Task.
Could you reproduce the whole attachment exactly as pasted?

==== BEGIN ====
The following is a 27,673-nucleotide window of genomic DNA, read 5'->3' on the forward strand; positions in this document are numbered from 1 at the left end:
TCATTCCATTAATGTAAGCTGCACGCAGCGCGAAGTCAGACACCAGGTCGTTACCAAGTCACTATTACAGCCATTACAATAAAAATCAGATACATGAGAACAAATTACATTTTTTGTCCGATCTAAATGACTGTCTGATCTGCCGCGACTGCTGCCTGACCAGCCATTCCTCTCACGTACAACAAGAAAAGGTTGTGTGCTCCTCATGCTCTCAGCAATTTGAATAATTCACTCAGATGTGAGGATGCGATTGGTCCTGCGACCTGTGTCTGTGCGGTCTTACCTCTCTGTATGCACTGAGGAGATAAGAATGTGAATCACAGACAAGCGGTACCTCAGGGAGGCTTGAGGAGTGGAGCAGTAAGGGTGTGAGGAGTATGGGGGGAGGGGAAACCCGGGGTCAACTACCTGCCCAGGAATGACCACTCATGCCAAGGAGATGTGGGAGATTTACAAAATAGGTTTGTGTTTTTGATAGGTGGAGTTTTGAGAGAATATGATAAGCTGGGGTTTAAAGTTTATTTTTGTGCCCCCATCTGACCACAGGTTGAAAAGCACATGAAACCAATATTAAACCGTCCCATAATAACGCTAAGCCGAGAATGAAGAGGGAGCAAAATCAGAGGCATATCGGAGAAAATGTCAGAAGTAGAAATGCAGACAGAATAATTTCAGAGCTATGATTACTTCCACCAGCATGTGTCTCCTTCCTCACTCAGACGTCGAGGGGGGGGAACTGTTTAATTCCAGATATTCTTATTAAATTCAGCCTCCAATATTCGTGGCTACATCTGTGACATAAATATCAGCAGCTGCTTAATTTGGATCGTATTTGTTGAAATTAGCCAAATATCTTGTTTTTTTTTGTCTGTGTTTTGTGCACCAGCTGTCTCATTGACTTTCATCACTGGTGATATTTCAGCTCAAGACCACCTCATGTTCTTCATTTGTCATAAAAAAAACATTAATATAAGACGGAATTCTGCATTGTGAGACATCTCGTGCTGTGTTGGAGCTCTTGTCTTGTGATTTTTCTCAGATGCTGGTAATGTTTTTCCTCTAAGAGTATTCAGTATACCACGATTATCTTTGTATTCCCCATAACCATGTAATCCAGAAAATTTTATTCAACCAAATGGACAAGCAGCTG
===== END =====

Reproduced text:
The following is a 27,673-nucleotide window of genomic DNA, read 5'->3' on the forward strand; positions in this document are numbered from 1 at the left end:
TCATTCCATTAATGTAAGCTGCACGCAGCGCGAAGTCAGACACCAGGTCGTTACCAAGTCACTATTACAGCCATTACAATAAAAATCAGATACATGAGAACAAATTACATTTTTTGTCCGATCTAAATGACTGTCTGATCTGCCGCGACTGCTGCCTGACCAGCCATTCCTCTCACGTACAACAAGAAAAGGTTGTGTGCTCCTCATGCTCTCAGCAATTTGAATAATTCACTCAGATGTGAGGATGCGATTGGTCCTGCGACCTGTGTCTGTGCGGTCTTACCTCTCTGTATGCACTGAGGAGATAAGAATGTGAATCACAGACAAGCGGTACCTCAGGGAGGCTTGAGGAGTGGAGCAGTAAGGGTGTGAGGAGTATGGGGGGAGGGGAAACCCGGGGTCAACTACCTGCCCAGGAATGACCACTCATGCCAAGGAGATGTGGGAGATTTACAAAATAGGTTTGTGTTTTTGATAGGTGGAGTTTTGAGAGAATATGATAAGCTGGGGTTTAAAGTTTATTTTTGTGCCCCCATCTGACCACAGGTTGAAAAGCACATGAAACCAATATTAAACCGTCCCATAATAACGCTAAGCCGAGAATGAAGAGGGAGCAAAATCAGAGGCATATCGGAGAAAATGTCAGAAGTAGAAATGCAGACAGAATAATTTCAGAGCTATGATTACTTCCACCAGCATGTGTCTCCTTCCTCACTCAGACGTCGAGGGGGGGGAACTGTTTAATTCCAGATATTCTTATTAAATTCAGCCTCCAATATTCGTGGCTACATCTGTGACATAAATATCAGCAGCTGCTTAATTTGGATCGTATTTGTTGAAATTAGCCAAATATCTTGTTTTTTTTTGTCTGTGTTTTGTGCACCAGCTGTCTCATTGACTTTCATCACTGGTGATATTTCAGCTCAAGACCACCTCATGTTCTTCATTTGTCATAAAAAAAACATTAATATAAGACGGAATTCTGCATTGTGAGACATCTCGTGCTGTGTTGGAGCTCTTGTCTTGTGATTTTTCTCAGATGCTGGTAATGTTTTTCCTCTAAGAGTATTCAGTATACCACGATTATCTTTGTATTCCCCATAACCATGTAATCCAGAAAATTTTATTCAACCAAATGGACAAGCAGCTG